The Badlapur director is unapologetic in accepting that he saw the pirated version of Frank Darabont’s Shawshank Redemption because he could not wait for it to release in India. And funnily enough, Raghavan considers that his best decision till date. Totally speechless after watching the movie and the performances in the film, Raghavan was able to deduce a spiritual connect with the movie and its ideology – fear can hold you prisoner and hope can set you free. This gave him the strength to keep at his dream of becoming a director and not give up.

7. Pather Panchali – Shoojit Sircar

Not expecting anything out of a film fest in Delhi, the Madras Cafe director found a life changing piece of art in the form of Satyajit Ray’s Apu Trilogy there. While Sircar has lost count of the number of times he has watched the movie, the cinematic value of the film never seems to fade for the director. He considers this sense of cinema as his biggest taking from Ray’s school of film making.

8. Butch Cassidy & The Sundance Kid – Tigmanshu Dhulia

Tigmanshu Dhulia, the director-actor, has made a name for himself by acing the raw and earthen stories and giving them a powerful cinematic expression. However, one film which made him embrace his rustic side was George Roy Hill’s Butch Cassidy & The Sundance Kid. The director admits that this film made him fall in love with the outlaws and tracing their lives gave him a sense of freedom. And strangely enough, Dhulia felt the movie had all the elements which makes a Hindi movie!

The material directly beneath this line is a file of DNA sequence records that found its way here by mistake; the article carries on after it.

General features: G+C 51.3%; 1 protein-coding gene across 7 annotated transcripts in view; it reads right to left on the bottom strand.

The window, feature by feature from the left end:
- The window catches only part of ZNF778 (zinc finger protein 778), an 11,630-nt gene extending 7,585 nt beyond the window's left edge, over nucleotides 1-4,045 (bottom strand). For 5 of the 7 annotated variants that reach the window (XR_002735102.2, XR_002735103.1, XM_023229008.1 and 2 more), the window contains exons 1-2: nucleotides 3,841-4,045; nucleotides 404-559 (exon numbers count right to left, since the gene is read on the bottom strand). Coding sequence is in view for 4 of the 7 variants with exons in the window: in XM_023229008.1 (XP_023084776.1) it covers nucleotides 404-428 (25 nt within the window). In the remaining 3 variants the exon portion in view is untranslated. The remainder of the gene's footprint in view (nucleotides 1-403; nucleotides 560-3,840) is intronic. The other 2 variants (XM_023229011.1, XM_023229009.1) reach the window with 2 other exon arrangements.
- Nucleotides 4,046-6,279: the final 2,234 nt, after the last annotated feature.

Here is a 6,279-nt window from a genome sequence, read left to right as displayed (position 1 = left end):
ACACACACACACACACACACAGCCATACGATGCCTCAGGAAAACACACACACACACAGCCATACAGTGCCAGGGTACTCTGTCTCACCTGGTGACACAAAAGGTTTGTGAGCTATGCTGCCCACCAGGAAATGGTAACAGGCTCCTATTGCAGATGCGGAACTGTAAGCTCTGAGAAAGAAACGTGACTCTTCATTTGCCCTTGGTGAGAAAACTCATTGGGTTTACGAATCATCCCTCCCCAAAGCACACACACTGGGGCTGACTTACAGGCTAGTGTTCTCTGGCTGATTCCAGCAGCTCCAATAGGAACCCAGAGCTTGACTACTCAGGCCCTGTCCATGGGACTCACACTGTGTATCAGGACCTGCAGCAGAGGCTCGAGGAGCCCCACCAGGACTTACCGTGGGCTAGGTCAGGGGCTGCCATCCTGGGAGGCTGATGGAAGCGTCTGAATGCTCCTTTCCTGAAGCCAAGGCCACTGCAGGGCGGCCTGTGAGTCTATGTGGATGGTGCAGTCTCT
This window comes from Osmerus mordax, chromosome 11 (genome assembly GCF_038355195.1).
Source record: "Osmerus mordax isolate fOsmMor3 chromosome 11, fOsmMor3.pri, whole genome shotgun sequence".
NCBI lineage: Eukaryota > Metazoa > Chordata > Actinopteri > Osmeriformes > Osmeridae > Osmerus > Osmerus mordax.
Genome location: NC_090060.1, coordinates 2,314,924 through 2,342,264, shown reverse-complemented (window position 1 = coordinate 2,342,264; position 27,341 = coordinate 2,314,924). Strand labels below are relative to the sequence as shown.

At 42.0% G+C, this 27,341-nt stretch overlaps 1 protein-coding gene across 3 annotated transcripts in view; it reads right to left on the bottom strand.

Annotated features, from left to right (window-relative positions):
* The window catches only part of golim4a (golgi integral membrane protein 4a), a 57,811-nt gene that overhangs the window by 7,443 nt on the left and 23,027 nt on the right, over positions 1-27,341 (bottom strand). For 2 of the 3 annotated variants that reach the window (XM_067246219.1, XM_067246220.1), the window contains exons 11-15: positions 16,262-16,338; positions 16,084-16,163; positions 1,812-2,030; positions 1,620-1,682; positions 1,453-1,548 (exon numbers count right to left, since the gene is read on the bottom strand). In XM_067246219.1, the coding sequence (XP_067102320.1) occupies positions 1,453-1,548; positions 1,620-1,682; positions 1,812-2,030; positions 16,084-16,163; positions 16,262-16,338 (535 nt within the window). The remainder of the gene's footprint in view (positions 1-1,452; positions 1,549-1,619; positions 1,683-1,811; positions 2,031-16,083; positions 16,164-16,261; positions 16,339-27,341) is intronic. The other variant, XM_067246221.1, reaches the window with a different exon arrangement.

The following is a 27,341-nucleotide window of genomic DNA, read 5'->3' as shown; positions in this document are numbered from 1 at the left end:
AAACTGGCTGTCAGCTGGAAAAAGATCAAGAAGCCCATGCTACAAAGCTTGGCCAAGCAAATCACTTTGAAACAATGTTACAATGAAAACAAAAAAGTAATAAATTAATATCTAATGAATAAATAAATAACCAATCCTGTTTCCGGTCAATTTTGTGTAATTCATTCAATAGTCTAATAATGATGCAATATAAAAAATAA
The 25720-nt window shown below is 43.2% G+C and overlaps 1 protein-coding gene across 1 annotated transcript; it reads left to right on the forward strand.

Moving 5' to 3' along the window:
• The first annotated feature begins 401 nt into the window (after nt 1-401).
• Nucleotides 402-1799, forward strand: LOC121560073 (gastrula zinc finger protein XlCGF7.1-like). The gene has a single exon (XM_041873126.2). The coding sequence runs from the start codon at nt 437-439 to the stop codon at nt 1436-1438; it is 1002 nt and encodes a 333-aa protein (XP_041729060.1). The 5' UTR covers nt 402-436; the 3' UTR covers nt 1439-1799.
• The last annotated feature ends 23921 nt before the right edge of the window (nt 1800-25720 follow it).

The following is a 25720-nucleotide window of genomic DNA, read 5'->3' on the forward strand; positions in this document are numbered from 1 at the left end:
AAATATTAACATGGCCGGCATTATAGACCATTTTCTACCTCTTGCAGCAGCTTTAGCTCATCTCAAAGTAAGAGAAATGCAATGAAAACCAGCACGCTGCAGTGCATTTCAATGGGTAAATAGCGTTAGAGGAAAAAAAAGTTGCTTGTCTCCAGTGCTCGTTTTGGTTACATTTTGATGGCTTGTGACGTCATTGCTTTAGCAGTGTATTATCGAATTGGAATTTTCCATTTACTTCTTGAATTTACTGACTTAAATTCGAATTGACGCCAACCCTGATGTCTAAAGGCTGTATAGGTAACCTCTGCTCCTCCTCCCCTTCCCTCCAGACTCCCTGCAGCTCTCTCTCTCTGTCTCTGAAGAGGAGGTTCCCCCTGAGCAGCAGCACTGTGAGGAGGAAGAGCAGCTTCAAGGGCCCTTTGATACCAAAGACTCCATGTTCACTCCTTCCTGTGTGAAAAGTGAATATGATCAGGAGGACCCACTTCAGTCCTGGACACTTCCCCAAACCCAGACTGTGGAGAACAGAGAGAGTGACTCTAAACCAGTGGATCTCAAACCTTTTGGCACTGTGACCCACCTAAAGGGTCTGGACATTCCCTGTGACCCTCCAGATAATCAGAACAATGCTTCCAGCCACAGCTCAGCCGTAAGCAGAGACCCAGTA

9. Salaam Bombay! – Zoya Akhtar

Talk about Salaam Bombay! and Zoya Akhtar remembers watching it on the big screen at the age of 15 and losing her mind over the brilliance of the movie. While the budding director found other ’80s films awful, this is one movie which stood out at that time and inspired her to be a film maker. Zoya found perfect balance in the movie which is neither presented as a tragedy nor as a celebration, yet remains full of life.

10. Shree 420 – Rakesh Roshan

The Roshan clan is one of the most seasoned clans of Bollywood. However, even the famous director Rakesh Roshan had to turn to a masterpiece for some inspiration. And that masterpiece is Raj Kapoor’s Shree 420 . Calling it much more technically superior to a lot of films being made today, Rakesh Roshan just can’t get enough of its dialogues, performances and music till date.

11. Dil Chahta Hai – Ayan Mukherji

Be it Wake Up Sid or Yeh Jawaani Hai Deewani, today’s generation considers Ayan’s brand of cinema as the most refreshing of the lot. However, ask the young director and he goes back to the most coming-of-age film of his time, Dil Chahta Hai, for inspiration . It’s one film which gave Ayan a lot of hope with respect to the kind of modern writing it involved. From the modern dressing of the characters of the movie to the youthful background score, Ayan considers Dil Chahta Hai as special as any of his own movies.

12. Meghe Dhaka Tara – Amole Gupte

Gupte describes Ritvik Ghatak’s Meghe Dhaka Tara as a revelation. The film which always moves Gupte to tears is a guiding pillar for the director to manage emotions well in his own films. Moved by each and every frame of the film, he considers Meghe Dhaka Tara as the most beautiful emotion of life, forget cinema.